Nova Scotia in its Historical, Mercantile and Industrial Relations


Cat No.:   CA0173:

An excellent and comprehensive history of Nova Scotia with a rather misleading title. In his preface the author explains that when preparing the manuscript for this book he was anticipating the publication of the results of the 1871 census. By the time he had the draft manuscript completed, however, only one of the five anticipated volumes of the census had been released so his final book lacked much of the numeric and statistical data he had anticipated gleaning from the census. In some ways this may be regarded as fortunate since this book as published and copied here, contains a far fuller account of Nova Scotia's history that it would if Duncan Campbell had had to edit it to make room for a lot of data which, after all, is still available to us in the said census report.

While Duncan's writing is a little unusual in comparison with today's idiom it is still clear enough, and his attention to detail is admirable. His facts are well supported by footnotes and references and he has even included a series of appendices to carry quoted documents and reports. Duncan states that his intention was to make the book readable and one of the ways he has achieved this is by including many varied slices of Nova Scotia's rich history in close juxtaposition. In the space of a few pages we noticed the discussion moved from the account of a naval battle off the US shore to the report of a speech given to the Legislature and then on to a series of published letters on the subject of scientific agriculture. Each topic was given its due but the account didn't labor its point so that what could be heavy and dull is made easy to read and informative.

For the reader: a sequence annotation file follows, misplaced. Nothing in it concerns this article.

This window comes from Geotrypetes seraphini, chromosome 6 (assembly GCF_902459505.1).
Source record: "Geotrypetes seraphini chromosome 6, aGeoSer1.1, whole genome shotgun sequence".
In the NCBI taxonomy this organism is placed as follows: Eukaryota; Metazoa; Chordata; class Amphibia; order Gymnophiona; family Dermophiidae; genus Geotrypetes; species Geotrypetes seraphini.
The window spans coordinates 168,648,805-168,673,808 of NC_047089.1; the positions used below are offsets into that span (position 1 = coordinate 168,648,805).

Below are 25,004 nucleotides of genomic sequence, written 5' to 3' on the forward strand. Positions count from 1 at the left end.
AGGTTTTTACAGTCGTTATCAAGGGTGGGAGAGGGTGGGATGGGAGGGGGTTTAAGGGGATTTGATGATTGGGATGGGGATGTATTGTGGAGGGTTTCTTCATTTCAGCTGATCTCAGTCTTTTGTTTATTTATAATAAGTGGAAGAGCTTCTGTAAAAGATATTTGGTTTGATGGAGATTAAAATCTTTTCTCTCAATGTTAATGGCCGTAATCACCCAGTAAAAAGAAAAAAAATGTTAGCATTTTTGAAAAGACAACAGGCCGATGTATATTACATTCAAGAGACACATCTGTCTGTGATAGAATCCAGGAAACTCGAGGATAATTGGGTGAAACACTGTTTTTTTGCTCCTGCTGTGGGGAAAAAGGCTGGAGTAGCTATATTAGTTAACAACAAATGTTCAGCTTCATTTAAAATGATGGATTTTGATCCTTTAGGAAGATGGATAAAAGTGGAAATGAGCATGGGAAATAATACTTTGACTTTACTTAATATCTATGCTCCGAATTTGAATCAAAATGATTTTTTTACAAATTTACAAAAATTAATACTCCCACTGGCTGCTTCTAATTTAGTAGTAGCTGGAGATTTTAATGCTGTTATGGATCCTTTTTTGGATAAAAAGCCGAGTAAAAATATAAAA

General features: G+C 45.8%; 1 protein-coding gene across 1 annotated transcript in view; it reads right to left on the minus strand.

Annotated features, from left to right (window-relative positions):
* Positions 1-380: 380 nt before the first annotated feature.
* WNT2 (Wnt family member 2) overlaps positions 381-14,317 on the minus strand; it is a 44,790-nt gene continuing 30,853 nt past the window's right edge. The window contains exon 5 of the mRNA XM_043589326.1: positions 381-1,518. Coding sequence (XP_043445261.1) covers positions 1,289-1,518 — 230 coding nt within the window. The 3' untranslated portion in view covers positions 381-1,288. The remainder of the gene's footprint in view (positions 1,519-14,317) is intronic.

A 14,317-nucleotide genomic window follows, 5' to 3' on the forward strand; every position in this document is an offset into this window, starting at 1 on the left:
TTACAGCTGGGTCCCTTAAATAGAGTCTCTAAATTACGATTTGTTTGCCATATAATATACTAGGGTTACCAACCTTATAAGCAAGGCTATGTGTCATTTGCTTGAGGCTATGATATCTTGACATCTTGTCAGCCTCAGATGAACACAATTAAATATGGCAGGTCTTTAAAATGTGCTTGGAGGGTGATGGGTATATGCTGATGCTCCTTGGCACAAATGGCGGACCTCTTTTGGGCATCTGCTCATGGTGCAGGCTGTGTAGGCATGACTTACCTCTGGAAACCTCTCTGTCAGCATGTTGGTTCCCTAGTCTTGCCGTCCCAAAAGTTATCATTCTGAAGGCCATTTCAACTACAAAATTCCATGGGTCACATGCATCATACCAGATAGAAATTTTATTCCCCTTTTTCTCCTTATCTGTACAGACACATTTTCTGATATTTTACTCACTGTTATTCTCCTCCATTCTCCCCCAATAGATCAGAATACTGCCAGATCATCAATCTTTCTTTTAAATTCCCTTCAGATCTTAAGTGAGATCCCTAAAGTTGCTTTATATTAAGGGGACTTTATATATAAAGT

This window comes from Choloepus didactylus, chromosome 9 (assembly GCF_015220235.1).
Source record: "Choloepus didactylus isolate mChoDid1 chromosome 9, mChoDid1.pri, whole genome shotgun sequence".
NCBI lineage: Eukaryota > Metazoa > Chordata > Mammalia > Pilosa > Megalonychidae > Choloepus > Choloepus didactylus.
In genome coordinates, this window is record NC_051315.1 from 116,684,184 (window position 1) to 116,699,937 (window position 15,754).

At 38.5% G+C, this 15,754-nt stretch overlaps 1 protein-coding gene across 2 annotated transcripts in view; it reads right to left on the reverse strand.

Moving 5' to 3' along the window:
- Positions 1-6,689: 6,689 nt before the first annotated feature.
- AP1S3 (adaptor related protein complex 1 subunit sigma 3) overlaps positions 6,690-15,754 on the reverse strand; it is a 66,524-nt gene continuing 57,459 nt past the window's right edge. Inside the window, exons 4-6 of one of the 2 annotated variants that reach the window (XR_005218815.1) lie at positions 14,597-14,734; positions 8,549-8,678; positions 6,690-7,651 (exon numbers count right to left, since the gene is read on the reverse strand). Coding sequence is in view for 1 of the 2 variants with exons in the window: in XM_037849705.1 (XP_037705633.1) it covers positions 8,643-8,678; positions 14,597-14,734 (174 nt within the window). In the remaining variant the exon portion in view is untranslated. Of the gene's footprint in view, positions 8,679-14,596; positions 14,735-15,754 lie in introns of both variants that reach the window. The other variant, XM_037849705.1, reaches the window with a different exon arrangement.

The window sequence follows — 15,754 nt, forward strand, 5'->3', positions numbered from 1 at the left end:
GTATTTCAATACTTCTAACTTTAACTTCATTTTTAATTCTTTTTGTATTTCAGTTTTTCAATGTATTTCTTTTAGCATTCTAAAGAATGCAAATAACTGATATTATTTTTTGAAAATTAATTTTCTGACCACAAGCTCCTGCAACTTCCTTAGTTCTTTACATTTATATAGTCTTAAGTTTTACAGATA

Of course this could not be a representative history of Nova Scotia if it didn't pay attention to the many and varied ethnic groups who have crossed the shores and have interacted with greater and lesser degrees of friction. These groups include at least the native peoples, the French, the British, the Acadians, the Celts, the Maroons and the Loyalists. In dealing with the Celts Cape Breton, of course, comes under scrutiny giving some interesting insight's into the area's development.

Approximately 10 % of the book is actually given over to the discussion of the Mercantile and Industrial Relations and anyone seeking detailed information on the trading and particularly mining activities will find this a valuable source of information. The author considered that an index would be a necessity for a book such as this and so he has included a very comprehensive 18 page one. Our CD copy is also text searchable using the Find and Search features of the free PDF file readers such as Adobe Reader™ so that the information in this book is now more accessible than even the excellent index had made the original.

This book has been loaned to us by a friend of the Archive CD Books Project and we are sure you would like to join with us in thanking them for their generosity in allowing us to make this CD copy available to assist in your researches.

For a further review of the contents of this excellent book we have made a Sampler available on our Nova Scotia Downloads web page. You can also reach this Sampler by clicking on the following link Sampler. You can return to this page by closing the Sampler Page when you are ready to purchase.

Review all our Free Samplers by clicking on FREE DOWNLOADS.

No. of CDs is:  1 ;   Format is:  PDF ;   Searchable?:  YES;

FastFind:  No;  ISBN No.:   1-897338-56-2;